Ostrich, at the time that Germany was divided, Stuttgart was very much the #1 ballet troupe in 'the Germanies' but I believe that all of the cache and glory (and most state funding) has shifted to the big new unified-Berlin troupe, headed by Vladimir Malakhov. Three different ballet companies of former East and West Berlin became one jumbo company during the past five or so years. That's where superstars like Vishneva regularly perform. Semionova is their resident prima. You get the picture.

#33 vissi d'arte

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Posted 04 March 2007 - 12:30 PM

I'm unclear as to why the Royal Danish Ballet would ever not be included in a list of the best companies in the world.

I agree with you, Royal Danish Ballet should be included in the list because they're the only company that can produce Bournonville Ballets at such a high standard.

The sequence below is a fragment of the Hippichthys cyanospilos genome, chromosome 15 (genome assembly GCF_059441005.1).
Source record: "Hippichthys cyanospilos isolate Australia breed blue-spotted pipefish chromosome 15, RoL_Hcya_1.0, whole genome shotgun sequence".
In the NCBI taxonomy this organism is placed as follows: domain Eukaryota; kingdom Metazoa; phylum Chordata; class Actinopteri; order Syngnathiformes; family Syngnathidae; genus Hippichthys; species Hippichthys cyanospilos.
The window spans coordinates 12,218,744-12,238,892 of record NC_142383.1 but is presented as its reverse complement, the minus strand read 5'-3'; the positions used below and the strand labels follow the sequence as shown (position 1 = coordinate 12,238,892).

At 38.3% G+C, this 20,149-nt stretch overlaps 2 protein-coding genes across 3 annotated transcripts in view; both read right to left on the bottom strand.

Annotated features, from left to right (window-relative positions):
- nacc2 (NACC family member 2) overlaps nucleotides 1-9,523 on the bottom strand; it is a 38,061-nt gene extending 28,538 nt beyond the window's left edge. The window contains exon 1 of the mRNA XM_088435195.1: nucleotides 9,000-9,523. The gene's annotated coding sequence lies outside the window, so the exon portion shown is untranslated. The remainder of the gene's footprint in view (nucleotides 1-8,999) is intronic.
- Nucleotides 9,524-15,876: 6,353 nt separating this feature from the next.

#34 fendrock

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Posted 20 March 2007 - 06:35 AM

What are your views about Boston Ballet?

They qualify in terms of having a school, although I don't think any of the current company members trained there much if at all.

#35 canbelto

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Posted 20 March 2007 - 09:35 AM

If we're talking about ballet companies whose main dancers come from their own "school" I'd say the NYCB, Kirov, Bolshoi, POB, Royal Danish Ballet are the best ballet companies. Of the companies where dancers are drawn from all over the world, I'd say the Royal Ballet is the best.
Within those ranks, I agree with Natalia. There's not even a question: Theatre Street has produced the greatest dancers/choreographers. It's useless to even name all the ballet greats that have come from Theatre Street, but these lists are fun: